What else teaching us, than to prefer to kindred after the flesh, our descent after the Spirit: and that men are not blessed for this reason, that they are united by nearness of flesh unto just and holy men, but that, by obeying and following, they cleave unto their doctrine and conduct. Therefore Mary is more blessed in receiving the faith of Christ, than in conceiving the flesh of Christ. For to a certain one who said, Blessed is the womb, which bare You, He Himself made answer, Yea, rather, blessed are they who hear the Word of God, and keep it. Lastly, to His brethren, that is, His kindred after the flesh, who believed not in Him, what profit was there in that being of kin? Thus also her nearness as a Mother would have been of no profit to Mary, had she not borne Christ in her heart after a more blessed manner than in her flesh.
Polyptych of St Augustine- Piero della Francesca
Are the wheels turning now? This makes perfect sense, and I don't know how I didn't put two and two together before. But hey, when you have a Church that is nearly 2,000 years old, and with such great minds as St. Augustine, how could every question that has come up NOT been addressed by now? Mary isn't so much venerated for the fact that she carried God, her Creator, in her womb; she is venerated for her Fiat, for saying "Yes!" to God and to His Will, for staying true to his commands and teachings throughout her sinless life. So it's like Christ is saying, "Hey, it's great that my mom gave birth to me, but you know what really made her blessed? It wasn't just carrying me for nine months and then bearing me; it was the fact she heard my Father and keeps His commands. You should do likewise."

It's apparent that this who act of doing likewise... THIS is why we as Catholics give such honor to Mary; this is why we give her this hyperdulia. She is the perfect model, and as we know she is Heaven, who better to ask for prayers to the Lord our God than His mother?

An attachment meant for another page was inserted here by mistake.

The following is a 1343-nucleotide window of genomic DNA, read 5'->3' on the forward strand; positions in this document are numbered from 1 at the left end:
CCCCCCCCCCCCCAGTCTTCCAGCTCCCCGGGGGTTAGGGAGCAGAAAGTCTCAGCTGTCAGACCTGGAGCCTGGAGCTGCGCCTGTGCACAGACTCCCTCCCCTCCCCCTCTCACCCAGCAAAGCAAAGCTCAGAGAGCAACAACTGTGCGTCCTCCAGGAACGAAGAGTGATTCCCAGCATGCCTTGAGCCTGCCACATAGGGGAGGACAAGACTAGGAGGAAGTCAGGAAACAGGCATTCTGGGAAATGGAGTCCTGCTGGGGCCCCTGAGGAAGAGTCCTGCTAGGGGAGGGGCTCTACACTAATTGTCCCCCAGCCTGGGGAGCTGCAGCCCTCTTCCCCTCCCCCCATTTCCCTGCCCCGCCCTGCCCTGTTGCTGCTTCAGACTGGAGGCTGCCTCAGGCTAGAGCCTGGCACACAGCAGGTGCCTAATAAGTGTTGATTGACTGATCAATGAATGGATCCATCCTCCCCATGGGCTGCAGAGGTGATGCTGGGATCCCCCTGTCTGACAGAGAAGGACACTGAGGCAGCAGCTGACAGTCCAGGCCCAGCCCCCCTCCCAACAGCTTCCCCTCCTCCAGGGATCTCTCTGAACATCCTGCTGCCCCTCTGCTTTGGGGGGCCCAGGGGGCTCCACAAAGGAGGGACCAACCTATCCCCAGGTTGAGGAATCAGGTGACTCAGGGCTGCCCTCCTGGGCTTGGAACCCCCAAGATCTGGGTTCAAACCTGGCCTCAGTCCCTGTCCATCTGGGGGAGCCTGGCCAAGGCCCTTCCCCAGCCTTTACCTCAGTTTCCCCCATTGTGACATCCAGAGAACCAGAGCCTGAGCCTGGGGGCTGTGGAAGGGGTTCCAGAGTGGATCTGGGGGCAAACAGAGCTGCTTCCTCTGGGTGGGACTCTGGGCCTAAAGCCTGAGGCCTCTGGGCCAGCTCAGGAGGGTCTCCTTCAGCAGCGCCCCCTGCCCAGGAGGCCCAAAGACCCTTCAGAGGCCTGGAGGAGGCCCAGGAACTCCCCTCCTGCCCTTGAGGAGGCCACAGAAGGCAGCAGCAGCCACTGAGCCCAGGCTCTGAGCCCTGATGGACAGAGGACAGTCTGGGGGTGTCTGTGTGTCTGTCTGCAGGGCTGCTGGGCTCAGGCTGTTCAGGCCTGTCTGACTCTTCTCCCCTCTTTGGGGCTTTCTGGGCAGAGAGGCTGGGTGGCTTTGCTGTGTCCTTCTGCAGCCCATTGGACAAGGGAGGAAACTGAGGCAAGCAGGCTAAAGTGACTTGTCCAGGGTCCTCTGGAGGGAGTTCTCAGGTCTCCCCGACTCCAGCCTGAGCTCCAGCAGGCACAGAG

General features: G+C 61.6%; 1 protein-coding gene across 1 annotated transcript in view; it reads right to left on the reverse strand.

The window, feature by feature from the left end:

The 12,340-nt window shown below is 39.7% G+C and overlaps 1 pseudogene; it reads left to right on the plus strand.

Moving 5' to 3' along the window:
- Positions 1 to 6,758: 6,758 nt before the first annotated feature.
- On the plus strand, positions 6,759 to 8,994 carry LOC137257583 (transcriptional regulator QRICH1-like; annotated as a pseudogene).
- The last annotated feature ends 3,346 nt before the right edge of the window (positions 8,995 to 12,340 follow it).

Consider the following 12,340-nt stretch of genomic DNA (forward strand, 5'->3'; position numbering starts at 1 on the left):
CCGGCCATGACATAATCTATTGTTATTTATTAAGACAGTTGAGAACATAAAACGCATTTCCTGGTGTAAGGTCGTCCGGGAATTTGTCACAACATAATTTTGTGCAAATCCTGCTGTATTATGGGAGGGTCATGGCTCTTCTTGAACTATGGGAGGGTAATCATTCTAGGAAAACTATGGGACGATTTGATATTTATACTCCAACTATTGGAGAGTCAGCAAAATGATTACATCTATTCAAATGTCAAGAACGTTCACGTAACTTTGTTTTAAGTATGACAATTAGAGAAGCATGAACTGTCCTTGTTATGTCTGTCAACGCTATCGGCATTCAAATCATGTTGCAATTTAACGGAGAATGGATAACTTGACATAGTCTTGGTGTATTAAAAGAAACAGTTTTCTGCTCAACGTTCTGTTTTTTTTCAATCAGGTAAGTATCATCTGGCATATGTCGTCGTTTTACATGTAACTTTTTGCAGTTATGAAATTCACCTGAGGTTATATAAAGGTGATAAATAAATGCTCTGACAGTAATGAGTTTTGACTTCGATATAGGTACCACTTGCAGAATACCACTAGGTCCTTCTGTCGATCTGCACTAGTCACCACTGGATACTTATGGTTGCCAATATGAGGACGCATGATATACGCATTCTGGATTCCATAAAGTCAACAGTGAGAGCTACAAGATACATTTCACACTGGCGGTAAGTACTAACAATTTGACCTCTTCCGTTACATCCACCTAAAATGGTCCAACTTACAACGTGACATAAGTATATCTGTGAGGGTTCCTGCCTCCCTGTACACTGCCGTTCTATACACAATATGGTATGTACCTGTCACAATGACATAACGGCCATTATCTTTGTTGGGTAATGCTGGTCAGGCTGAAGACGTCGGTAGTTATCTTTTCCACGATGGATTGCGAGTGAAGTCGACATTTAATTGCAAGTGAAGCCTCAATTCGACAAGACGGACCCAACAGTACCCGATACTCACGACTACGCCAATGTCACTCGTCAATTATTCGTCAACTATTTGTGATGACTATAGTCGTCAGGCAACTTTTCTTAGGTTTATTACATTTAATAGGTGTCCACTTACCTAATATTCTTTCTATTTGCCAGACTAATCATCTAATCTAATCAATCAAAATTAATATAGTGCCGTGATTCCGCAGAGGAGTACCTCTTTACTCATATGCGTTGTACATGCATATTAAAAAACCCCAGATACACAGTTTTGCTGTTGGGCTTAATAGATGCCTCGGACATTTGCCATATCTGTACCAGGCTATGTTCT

Another thought that popped into my brain while writing this: I can't remember where I heard this, but when I did it gave me another "a-HA!" moment as hearing that St. Augustine quote did. So, we all know that the One, Holy, Catholic, and Apostolic Church is the Bride of Christ. We also call the Church, "Holy Mother Church"; obviously these two titles make it apparent the Church is referred to in the feminine. Otherwise, how else could Christ be called the Divine Bridegroom? It's also elementary to most Catholics that we, each individual person on Earth, Purgatory, and in Heaven make up the Church. In other words we ARE the Church. In this way, we should all especially follow Mary's example of being both a mother and one who keeps the Word of God. Yes, this applies even to males. We should want to bring people who are outside of the Church back home; that would be by our words, our actions, our charity, and our love. We should bring these people back to Holy Mother Church. Have you preached the Gospel to a lapsed Catholic, or a non-Catholic Christian? And have they been received into the Church thanks in part to your reflection of the Gospel? Then you have been a mother to them! A mother that hears and keeps the Word of God! Perhaps I didn't explain it as well or succinctly as I had first heard, but hopefully that sums it up. If I do come across the source again, I'll be sure to post it here. At the very least, I hope this makes apparent the reason that we are supposed to imitate Mary. There was only one Mother of God, but by acting like the Theotokos, we can become like mothers to many other people in our lives.